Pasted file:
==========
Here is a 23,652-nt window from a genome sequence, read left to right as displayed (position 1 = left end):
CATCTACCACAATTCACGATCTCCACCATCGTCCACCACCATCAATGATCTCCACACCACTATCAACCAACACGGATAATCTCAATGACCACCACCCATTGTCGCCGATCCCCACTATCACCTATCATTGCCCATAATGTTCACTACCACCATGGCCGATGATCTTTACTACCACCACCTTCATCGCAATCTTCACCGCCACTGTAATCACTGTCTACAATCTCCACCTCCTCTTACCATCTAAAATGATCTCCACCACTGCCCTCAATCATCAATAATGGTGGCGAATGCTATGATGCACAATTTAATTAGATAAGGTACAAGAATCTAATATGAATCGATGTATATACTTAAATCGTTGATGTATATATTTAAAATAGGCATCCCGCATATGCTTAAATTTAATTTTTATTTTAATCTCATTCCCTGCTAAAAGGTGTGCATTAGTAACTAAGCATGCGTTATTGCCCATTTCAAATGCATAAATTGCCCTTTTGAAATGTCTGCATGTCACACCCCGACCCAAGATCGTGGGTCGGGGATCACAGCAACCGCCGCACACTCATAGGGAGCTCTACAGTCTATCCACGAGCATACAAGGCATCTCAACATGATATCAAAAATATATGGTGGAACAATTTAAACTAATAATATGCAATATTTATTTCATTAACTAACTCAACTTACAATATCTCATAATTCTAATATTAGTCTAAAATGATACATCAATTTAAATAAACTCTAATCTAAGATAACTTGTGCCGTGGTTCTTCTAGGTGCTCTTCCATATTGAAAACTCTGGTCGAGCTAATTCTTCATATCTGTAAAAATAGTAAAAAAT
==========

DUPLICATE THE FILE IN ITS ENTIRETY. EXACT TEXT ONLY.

Here is a 23,652-nt window from a genome sequence, read left to right as displayed (position 1 = left end):
CATCTACCACAATTCACGATCTCCACCATCGTCCACCACCATCAATGATCTCCACACCACTATCAACCAACACGGATAATCTCAATGACCACCACCCATTGTCGCCGATCCCCACTATCACCTATCATTGCCCATAATGTTCACTACCACCATGGCCGATGATCTTTACTACCACCACCTTCATCGCAATCTTCACCGCCACTGTAATCACTGTCTACAATCTCCACCTCCTCTTACCATCTAAAATGATCTCCACCACTGCCCTCAATCATCAATAATGGTGGCGAATGCTATGATGCACAATTTAATTAGATAAGGTACAAGAATCTAATATGAATCGATGTATATACTTAAATCGTTGATGTATATATTTAAAATAGGCATCCCGCATATGCTTAAATTTAATTTTTATTTTAATCTCATTCCCTGCTAAAAGGTGTGCATTAGTAACTAAGCATGCGTTATTGCCCATTTCAAATGCATAAATTGCCCTTTTGAAATGTCTGCATGTCACACCCCGACCCAAGATCGTGGGTCGGGGATCACAGCAACCGCCGCACACTCATAGGGAGCTCTACAGTCTATCCACGAGCATACAAGGCATCTCAACATGATATCAAAAATATATGGTGGAACAATTTAAACTAATAATATGCAATATTTATTTCATTAACTAACTCAACTTACAATATCTCATAATTCTAATATTAGTCTAAAATGATACATCAATTTAAATAAACTCTAATCTAAGATAACTTGTGCCGTGGTTCTTCTAGGTGCTCTTCCATATTGAAAACTCTGGTCGAGCTAATTCTTCATATCTGTAAAAATAGTAAAAAAT